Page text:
On Wednesday, the World Health Organisation (WHO), endorsed world’s first and only malaria vaccine - RTS, S/AS01 (RTS, S), trade name Mosquirix. According to the health body, the vaccine would be administrated to African children, who are severely affected by the life-threatening disease.

Dr Matshidiso Moeti, WHO Regional Director for Africa, was quoted saying, “For centuries, malaria has stalked sub-Saharan Africa, causing immense personal suffering. We have long hoped for an effective malaria vaccine and now for the first time ever, we have such a vaccine recommended for widespread use. Today’s recommendation offers a glimmer of hope for the continent which shoulders the heaviest burden of the disease and we expect many more African children to be protected from malaria and grow into healthy adults.”  

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According to the global health body, vaccine acts against P. falciparum, which is the deadly parasite-host of malaria. WHO has recommended the vaccine, base on results from an ongoing pilot programme in Ghana, Kenya and Malawi that has reached more than 8,00,000 children since 2019.

WHO Director-General Dr Tedros Adhanom Ghebreyesus said, “This is a historic moment. The long-awaited malaria vaccine for children is a breakthrough for science, child health and malaria control.”  “Using this vaccine on top of existing tools to prevent malaria could save tens of thousands of young lives each year,” he added.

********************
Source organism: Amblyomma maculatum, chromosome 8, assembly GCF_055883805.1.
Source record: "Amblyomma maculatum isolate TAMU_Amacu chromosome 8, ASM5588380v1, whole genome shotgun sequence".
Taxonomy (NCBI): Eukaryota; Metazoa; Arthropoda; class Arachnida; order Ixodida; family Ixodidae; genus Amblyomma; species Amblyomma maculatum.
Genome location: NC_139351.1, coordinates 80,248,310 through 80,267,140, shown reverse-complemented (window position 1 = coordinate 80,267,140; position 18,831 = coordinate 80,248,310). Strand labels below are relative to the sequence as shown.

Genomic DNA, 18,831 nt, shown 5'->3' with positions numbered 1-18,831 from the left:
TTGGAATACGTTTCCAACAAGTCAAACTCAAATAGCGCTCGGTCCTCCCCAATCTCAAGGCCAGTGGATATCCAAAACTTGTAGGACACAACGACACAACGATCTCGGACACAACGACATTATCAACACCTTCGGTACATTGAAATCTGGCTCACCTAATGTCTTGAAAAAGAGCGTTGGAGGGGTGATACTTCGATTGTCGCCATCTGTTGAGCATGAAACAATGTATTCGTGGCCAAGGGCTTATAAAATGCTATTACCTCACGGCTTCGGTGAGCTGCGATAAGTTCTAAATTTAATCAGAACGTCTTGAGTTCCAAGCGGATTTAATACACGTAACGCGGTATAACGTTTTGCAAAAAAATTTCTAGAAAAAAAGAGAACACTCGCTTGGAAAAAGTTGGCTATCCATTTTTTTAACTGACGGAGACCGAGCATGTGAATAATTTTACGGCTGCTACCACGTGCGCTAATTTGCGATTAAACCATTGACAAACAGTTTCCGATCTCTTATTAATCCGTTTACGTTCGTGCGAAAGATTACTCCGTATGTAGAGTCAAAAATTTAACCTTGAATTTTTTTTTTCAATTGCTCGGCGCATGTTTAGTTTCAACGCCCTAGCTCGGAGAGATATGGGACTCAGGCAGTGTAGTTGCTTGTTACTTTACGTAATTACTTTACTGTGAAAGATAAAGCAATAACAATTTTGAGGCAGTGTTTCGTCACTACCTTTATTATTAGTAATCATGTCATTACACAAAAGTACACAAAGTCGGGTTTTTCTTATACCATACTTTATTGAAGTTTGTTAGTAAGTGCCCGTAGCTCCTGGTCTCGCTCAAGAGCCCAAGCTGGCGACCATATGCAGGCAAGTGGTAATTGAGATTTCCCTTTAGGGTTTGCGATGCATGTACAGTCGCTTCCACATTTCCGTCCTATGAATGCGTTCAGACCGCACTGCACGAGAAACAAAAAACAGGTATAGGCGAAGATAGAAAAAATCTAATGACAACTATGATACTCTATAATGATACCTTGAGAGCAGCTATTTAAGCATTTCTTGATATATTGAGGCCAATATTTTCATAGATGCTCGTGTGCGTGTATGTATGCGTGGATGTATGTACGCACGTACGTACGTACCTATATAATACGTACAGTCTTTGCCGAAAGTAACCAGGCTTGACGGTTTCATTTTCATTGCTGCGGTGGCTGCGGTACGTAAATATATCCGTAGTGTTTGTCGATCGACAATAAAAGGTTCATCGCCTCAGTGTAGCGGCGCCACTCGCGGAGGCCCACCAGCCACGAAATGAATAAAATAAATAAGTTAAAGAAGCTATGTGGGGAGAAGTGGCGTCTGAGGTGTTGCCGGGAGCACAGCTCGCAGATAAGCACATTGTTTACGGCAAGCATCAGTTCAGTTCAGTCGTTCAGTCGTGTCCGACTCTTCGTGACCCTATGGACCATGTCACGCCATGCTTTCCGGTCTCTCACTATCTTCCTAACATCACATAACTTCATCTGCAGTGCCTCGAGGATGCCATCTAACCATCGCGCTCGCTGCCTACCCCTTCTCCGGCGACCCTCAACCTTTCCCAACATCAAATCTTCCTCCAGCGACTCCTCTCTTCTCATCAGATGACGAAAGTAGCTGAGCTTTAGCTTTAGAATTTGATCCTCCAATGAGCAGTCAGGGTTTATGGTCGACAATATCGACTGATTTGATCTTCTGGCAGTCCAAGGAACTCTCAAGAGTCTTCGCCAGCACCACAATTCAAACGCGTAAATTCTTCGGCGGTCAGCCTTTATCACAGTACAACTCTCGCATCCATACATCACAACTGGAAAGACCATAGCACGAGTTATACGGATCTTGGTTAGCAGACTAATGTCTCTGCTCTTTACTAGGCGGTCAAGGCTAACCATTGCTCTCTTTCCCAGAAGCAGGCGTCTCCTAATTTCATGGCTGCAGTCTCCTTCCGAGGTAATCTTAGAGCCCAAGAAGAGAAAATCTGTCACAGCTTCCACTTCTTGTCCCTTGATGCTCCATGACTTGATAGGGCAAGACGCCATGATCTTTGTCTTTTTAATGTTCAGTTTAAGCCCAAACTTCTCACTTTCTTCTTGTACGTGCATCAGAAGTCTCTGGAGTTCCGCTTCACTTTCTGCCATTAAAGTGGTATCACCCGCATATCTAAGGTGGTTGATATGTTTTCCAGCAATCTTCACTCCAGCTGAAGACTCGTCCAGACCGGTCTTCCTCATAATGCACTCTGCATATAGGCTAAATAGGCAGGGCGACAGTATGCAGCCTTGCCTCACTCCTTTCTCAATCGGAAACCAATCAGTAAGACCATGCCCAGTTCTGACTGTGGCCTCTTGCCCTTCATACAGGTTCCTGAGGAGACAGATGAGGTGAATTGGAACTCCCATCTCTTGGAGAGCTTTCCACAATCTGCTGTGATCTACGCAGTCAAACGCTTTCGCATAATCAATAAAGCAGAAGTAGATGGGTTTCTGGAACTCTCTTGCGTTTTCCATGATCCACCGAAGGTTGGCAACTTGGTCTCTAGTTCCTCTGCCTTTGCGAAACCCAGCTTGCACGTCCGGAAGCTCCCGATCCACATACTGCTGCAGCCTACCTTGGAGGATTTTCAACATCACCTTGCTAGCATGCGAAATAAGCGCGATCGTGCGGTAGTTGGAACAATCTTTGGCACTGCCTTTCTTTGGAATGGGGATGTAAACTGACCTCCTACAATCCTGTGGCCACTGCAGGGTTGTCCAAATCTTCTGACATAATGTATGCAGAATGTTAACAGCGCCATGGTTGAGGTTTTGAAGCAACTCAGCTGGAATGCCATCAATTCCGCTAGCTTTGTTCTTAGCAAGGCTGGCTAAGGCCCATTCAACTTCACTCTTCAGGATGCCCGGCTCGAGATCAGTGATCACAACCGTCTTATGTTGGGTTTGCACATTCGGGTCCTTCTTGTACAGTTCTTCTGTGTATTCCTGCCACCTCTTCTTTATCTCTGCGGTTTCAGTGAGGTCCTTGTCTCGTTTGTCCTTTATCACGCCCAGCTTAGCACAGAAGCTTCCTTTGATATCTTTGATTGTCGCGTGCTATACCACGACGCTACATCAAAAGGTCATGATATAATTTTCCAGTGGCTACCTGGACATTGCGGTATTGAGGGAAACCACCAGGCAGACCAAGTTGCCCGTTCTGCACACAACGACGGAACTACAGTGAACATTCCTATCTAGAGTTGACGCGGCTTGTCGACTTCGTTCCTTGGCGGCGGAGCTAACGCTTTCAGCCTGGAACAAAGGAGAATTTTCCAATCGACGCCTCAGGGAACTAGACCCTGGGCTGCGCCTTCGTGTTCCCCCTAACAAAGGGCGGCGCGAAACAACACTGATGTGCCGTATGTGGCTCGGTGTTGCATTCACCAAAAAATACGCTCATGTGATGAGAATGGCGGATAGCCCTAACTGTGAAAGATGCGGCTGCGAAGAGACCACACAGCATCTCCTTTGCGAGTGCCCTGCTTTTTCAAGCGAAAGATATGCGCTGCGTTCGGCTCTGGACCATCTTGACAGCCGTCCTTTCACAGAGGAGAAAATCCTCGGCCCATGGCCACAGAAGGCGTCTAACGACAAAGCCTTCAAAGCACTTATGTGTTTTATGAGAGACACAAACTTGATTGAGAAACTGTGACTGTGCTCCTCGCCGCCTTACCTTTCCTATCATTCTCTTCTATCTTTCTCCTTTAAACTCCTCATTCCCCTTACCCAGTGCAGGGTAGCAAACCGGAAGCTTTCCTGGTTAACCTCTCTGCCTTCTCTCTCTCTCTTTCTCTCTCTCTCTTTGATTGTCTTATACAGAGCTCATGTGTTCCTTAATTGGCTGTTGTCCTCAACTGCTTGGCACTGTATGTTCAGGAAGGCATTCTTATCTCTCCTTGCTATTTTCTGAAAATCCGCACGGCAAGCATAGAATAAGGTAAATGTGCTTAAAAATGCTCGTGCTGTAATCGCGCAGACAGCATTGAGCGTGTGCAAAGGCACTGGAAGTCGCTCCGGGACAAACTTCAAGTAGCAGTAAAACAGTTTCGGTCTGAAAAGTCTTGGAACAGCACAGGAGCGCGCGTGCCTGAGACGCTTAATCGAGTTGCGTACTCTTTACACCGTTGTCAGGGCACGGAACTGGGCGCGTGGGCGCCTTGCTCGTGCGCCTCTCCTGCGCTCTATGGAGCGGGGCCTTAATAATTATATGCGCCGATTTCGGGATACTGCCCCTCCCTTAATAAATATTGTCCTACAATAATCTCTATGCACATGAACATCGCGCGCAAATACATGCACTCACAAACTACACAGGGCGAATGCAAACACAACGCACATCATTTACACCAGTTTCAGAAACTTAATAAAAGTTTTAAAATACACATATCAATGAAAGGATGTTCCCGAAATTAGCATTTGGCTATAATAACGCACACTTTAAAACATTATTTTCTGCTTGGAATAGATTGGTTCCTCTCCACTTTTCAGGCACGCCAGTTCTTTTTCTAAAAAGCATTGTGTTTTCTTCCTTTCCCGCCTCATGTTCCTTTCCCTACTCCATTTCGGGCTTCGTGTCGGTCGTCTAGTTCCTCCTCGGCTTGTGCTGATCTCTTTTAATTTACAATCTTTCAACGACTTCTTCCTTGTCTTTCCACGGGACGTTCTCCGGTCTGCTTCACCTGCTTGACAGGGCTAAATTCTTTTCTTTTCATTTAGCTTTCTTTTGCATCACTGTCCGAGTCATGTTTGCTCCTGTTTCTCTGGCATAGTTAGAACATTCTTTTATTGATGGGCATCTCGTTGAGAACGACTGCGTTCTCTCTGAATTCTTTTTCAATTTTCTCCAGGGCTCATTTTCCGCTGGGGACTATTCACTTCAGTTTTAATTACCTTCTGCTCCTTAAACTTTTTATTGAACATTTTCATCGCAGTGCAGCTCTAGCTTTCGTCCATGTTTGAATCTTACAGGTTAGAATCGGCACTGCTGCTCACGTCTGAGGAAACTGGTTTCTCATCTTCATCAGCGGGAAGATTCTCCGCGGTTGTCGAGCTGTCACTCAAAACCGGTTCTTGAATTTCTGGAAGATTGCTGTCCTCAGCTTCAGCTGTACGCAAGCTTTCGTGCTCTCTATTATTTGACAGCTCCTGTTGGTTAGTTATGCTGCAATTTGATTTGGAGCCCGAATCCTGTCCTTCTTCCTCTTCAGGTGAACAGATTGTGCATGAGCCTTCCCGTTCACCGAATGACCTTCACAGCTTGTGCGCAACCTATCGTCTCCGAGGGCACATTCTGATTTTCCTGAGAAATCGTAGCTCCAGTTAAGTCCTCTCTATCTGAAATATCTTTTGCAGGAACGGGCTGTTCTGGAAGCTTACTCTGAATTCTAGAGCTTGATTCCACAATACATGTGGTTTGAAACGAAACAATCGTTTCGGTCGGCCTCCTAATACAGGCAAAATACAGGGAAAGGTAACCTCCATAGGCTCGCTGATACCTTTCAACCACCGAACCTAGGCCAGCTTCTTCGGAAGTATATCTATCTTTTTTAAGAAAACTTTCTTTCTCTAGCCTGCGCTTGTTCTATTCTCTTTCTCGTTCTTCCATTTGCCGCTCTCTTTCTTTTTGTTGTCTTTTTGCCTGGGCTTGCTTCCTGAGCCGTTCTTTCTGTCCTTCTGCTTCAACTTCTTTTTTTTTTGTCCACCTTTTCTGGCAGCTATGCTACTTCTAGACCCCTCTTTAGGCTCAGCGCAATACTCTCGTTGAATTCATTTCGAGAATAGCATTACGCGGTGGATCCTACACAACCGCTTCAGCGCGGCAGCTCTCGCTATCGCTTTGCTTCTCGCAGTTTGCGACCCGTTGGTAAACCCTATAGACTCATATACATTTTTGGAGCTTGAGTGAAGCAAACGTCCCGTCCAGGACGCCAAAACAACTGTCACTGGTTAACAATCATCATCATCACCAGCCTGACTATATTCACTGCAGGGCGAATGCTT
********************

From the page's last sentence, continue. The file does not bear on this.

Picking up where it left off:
According to the statics shared by WHO in 2019, more than half of malaria deaths worldwide are in six sub-Saharan African countries and almost a quarter are in Nigeria alone. Therefore, the health body has advised children in sub-Saharan Africa and in other regions with moderate to high malaria transmission to get four doses up to the age of two. The official site read, “RTS, S/AS01 malaria vaccine should be provided in a schedule of 4 doses in children from 5 months of age for the reduction of malaria disease and burden.”

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According to the European Medicines Agency, the malaria vaccine would be given to children aged between aged 6 weeks to 17 months. The vaccine was developed by GlaxoSmithKline in 1987. 

Challenges: 1.) The vaccine requires four doses. 

2.) The protection provided by the vaccine fades after several months. 

Countries that have eliminated Malaria:

Over the last two decades, 11 countries have been certified by the WHO Director-General as malaria-free, these are – the United Arab Emirates in 2007, Morocco in 2010, Turkmenistan in 2010, Armenia in 2011, Sri Lanka in 2016, Kyrgyzstan in 2016, Paraguay in 2018, Uzbekistan in 2018, Algeria in 2019, Argentina in 2019, and El Salvador in 2021.

To have this certificate, countries must have 3 consecutive years of zero indigenous malaria cases.

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